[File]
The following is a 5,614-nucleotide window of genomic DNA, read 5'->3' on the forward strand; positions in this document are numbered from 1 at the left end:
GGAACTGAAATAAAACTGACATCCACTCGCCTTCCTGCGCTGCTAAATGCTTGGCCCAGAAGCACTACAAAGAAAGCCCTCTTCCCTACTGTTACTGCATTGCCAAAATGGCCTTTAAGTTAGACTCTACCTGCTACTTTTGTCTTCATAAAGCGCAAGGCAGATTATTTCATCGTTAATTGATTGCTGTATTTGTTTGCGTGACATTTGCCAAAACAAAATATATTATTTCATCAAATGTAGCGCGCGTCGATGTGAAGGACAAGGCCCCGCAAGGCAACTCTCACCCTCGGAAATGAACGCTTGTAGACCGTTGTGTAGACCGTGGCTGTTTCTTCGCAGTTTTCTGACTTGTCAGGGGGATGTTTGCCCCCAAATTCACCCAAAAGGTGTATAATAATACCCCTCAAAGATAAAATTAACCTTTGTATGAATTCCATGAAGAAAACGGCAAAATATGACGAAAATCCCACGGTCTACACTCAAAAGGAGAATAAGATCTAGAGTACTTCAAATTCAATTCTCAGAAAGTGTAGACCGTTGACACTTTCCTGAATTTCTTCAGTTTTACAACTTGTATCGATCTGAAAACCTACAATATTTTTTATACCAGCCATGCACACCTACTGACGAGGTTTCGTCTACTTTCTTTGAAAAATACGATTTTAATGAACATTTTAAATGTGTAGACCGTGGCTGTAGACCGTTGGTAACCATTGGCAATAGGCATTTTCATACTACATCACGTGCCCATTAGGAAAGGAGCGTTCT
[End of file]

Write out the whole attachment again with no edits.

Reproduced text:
The following is a 5,614-nucleotide window of genomic DNA, read 5'->3' on the forward strand; positions in this document are numbered from 1 at the left end:
GGAACTGAAATAAAACTGACATCCACTCGCCTTCCTGCGCTGCTAAATGCTTGGCCCAGAAGCACTACAAAGAAAGCCCTCTTCCCTACTGTTACTGCATTGCCAAAATGGCCTTTAAGTTAGACTCTACCTGCTACTTTTGTCTTCATAAAGCGCAAGGCAGATTATTTCATCGTTAATTGATTGCTGTATTTGTTTGCGTGACATTTGCCAAAACAAAATATATTATTTCATCAAATGTAGCGCGCGTCGATGTGAAGGACAAGGCCCCGCAAGGCAACTCTCACCCTCGGAAATGAACGCTTGTAGACCGTTGTGTAGACCGTGGCTGTTTCTTCGCAGTTTTCTGACTTGTCAGGGGGATGTTTGCCCCCAAATTCACCCAAAAGGTGTATAATAATACCCCTCAAAGATAAAATTAACCTTTGTATGAATTCCATGAAGAAAACGGCAAAATATGACGAAAATCCCACGGTCTACACTCAAAAGGAGAATAAGATCTAGAGTACTTCAAATTCAATTCTCAGAAAGTGTAGACCGTTGACACTTTCCTGAATTTCTTCAGTTTTACAACTTGTATCGATCTGAAAACCTACAATATTTTTTATACCAGCCATGCACACCTACTGACGAGGTTTCGTCTACTTTCTTTGAAAAATACGATTTTAATGAACATTTTAAATGTGTAGACCGTGGCTGTAGACCGTTGGTAACCATTGGCAATAGGCATTTTCATACTACATCACGTGCCCATTAGGAAAGGAGCGTTCT